December 15, 2020

In a time when each passing week seems to bring with it another local newspaper closure, two groups are trying to buck the trend.

The initial goal is 10 new local outlets throughout the country by April. And then 490 more over the next three years.

Dubbed the Tiny News Collective, the initiative from LION Publishers and News Catalyst is an attempt to lower the barrier to starting a local news organization by providing the necessary resources, training and technology. Applications to be part of the first cohort of newsroom founders will open in January, and no background in entrepreneurship or even journalism is required. The project will guide each founder through the process of starting their own company.

“There’s just so many little things that are not journalism that come along with starting your own newsroom like payroll, LLC status, how to create a newsletter,” said board member Kara Meyberg Guzman, who co-founded the Santa Cruz Local, a digital news site in California. “Everybody’s just, until now, been learning on their own, hacking together different tools, finding their own way. But what Tiny News Collective offers is a ready-to-go package that entrepreneurs can use.”

The project is being supported by News Catalyst, a program that provides technology to newsrooms, and LION Publishers, an association for local independent online news publishers, along with other industry leaders and organizations including the Google News Initiative. Together, they hope to provide participants with the tools needed to start a local newsroom for up to $100 per month.

That price will include all the technology an online newsroom needs, including a publishing system, a website and a newsletter platform. Tiny News Collective also hopes to provide services including libel insurance, accounting, legal assistance and payroll and administrative support.

The biggest barrier to starting a newsroom is the cost, according to board member André Natta, the principal at Urban Conversations. The collaboration hopes that by reducing those costs, it will be  easier for people underrepresented in the journalism industry — including people of color and women and gender diverse people — to start their own newsroom.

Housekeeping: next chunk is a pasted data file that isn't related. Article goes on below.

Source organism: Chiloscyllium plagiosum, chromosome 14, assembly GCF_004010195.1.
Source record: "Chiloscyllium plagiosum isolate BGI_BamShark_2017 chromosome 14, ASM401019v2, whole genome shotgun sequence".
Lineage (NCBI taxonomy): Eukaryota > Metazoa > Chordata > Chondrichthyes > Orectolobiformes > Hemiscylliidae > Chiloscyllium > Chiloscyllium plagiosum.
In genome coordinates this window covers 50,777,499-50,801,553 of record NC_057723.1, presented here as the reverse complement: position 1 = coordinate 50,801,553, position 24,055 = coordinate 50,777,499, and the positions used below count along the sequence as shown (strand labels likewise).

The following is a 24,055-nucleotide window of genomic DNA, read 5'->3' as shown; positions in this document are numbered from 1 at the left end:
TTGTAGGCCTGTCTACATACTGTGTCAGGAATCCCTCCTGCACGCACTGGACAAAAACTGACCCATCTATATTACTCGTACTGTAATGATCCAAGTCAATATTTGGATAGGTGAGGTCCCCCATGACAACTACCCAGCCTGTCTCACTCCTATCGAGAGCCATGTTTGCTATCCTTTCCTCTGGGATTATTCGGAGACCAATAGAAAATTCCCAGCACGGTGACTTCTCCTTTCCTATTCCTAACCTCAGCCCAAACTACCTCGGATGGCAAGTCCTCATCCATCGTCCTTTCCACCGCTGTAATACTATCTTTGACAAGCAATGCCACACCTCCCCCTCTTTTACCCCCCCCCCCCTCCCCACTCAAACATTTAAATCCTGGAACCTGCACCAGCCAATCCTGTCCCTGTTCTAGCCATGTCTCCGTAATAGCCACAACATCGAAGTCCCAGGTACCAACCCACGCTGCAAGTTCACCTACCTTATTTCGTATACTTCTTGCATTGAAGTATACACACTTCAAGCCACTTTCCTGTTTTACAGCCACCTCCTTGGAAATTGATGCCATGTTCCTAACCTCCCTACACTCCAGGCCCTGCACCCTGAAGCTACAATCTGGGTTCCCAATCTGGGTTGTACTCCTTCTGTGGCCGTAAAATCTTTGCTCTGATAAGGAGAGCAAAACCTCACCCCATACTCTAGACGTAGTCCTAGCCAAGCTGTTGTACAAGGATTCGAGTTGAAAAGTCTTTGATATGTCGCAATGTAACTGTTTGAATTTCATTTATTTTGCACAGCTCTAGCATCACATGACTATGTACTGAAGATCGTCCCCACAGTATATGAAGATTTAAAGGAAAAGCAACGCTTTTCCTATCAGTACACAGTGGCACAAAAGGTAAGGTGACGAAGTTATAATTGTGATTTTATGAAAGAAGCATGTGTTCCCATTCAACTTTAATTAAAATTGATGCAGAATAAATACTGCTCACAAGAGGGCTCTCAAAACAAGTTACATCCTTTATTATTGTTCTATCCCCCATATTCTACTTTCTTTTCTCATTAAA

The project is one of several aimed at helping rebuild local news after a decade of decline, particularly in local newspapers. Others include Report for America, which places reporters in local newsrooms for up to two years, The American Journalism Project, a project aimed at capturing venture philanthropy money for local news, and national/local news partnerships through ProPublica’s Local Reporting Network.

When selecting potential founders, the Collective will look for applicants who seek to provide coverage to communities unserved or underserved by current media.

“Those voices tend to get lost right now, at least on the local level,” Natta said. “Any opportunity to go in and provide more resources for those communities by those communities, I think, is essential to a healthy news ecosystem.”

In addition to providing resources, the Collective will serve as a community of local newsrooms that can all learn from each other. All newsroom founders will automatically receive a membership with LION Publishers — which includes more than 300 publishers — and have access to training to prepare them to run a journalism business.

“When the initial excitement of starting the site goes away and you’re worried, you need that support,” said LION Publishers executive director Chris Krewson. “You need to be able to turn to somebody who’s either going through it the same way you are right now or has gone through it to be able to hear, ‘It’ll be okay.’”

Each newsroom will start off as a nonprofit LLC as part of the Collective. But the ultimate goal is for them to eventually break off into independent companies once they’ve found a business model and news product that works for them.

“A benefit of how we’re setting up is that initially you will launch one way, but we’re not telling you to stay in that lane,” Natta said. “We want to make sure that you’re given every chance to succeed, so you can experiment with what that looks like for you and for the people who you are serving.”

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Angela Fu is a reporter for Poynter. She can be reached at or on Twitter @angelanfu.
Angela Fu

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